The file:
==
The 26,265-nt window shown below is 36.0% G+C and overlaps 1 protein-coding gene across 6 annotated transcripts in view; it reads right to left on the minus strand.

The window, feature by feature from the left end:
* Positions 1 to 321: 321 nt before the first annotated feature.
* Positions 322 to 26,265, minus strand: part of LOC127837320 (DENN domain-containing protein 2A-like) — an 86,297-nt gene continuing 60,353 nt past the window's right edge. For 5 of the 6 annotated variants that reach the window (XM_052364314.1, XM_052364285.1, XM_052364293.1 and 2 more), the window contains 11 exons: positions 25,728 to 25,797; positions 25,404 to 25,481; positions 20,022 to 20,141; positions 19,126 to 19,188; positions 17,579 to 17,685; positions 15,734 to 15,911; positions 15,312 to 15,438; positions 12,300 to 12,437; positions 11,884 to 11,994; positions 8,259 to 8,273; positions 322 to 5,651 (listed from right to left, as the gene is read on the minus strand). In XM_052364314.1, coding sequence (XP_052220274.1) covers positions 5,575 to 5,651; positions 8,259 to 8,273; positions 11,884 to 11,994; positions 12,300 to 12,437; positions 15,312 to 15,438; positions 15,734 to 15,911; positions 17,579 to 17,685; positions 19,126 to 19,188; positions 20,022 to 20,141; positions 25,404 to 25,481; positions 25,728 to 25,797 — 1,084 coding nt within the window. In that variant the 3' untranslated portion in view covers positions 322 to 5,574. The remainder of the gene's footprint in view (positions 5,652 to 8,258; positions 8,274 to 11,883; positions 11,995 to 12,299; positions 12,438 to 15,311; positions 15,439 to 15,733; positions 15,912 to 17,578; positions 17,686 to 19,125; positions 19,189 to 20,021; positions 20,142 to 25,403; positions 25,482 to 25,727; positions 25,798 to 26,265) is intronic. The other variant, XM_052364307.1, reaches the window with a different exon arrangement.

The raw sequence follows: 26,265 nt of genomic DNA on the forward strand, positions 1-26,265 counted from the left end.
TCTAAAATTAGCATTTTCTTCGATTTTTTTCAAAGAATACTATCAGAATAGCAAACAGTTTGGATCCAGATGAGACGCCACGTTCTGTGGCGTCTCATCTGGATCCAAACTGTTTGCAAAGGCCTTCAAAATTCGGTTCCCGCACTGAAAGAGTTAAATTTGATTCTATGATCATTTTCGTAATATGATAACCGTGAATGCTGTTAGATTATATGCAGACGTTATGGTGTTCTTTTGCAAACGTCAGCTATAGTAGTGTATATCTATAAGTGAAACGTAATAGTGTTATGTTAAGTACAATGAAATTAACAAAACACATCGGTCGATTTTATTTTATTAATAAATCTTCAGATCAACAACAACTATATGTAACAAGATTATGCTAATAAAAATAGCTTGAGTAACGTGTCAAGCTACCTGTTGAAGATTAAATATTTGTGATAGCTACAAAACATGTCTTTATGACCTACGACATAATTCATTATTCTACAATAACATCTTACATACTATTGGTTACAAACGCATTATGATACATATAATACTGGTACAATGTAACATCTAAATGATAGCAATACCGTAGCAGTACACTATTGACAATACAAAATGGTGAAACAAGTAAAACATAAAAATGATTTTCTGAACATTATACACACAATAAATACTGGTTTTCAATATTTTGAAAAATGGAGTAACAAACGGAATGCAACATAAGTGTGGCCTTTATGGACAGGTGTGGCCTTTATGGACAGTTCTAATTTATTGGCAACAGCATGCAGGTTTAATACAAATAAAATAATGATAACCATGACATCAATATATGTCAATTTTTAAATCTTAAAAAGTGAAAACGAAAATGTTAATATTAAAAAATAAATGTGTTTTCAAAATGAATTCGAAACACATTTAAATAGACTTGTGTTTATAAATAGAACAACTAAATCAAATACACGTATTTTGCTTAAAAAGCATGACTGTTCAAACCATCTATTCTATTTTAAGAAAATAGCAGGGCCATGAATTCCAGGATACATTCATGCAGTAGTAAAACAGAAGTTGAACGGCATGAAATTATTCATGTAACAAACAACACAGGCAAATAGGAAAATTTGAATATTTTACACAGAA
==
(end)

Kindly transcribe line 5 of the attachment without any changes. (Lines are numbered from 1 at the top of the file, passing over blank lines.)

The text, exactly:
The raw sequence follows: 26,265 nt of genomic DNA on the forward strand, positions 1-26,265 counted from the left end.